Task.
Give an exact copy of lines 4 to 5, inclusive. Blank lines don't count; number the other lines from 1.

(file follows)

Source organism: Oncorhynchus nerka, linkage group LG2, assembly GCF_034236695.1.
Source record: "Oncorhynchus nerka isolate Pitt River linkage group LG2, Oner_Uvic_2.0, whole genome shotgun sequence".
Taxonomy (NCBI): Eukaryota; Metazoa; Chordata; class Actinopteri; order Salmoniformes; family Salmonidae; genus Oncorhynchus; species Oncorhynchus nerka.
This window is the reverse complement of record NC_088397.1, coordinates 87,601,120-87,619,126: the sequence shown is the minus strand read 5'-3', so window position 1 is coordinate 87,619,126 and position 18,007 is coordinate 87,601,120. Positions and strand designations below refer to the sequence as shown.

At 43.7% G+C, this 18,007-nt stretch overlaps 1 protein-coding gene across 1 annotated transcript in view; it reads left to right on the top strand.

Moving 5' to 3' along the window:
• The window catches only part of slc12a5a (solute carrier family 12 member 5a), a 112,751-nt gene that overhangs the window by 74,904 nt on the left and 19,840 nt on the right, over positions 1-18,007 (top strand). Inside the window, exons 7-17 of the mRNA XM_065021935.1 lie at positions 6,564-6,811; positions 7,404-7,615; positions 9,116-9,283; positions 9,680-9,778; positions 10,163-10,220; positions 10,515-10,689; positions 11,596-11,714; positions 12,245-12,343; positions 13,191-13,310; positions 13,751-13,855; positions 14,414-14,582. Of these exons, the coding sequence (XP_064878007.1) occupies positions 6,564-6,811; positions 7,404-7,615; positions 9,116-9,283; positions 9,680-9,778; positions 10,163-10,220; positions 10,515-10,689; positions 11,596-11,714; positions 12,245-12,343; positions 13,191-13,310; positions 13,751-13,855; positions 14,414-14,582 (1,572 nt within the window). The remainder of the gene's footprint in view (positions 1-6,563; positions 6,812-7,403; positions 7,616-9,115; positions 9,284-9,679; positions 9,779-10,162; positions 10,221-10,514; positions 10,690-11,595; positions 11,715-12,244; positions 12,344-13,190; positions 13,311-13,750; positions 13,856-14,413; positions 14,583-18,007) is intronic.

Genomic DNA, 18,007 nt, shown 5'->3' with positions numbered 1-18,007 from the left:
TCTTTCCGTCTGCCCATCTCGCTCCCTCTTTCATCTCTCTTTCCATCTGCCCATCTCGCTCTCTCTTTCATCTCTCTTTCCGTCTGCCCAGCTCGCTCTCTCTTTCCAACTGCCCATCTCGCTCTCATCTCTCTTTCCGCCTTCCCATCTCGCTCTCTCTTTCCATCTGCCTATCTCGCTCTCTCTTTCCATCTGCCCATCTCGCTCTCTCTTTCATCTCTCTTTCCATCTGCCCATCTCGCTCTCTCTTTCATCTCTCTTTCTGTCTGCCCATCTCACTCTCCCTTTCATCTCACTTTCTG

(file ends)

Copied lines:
This window is the reverse complement of record NC_088397.1, coordinates 87,601,120-87,619,126: the sequence shown is the minus strand read 5'-3', so window position 1 is coordinate 87,619,126 and position 18,007 is coordinate 87,601,120. Positions and strand designations below refer to the sequence as shown.

At 43.7% G+C, this 18,007-nt stretch overlaps 1 protein-coding gene across 1 annotated transcript in view; it reads left to right on the top strand.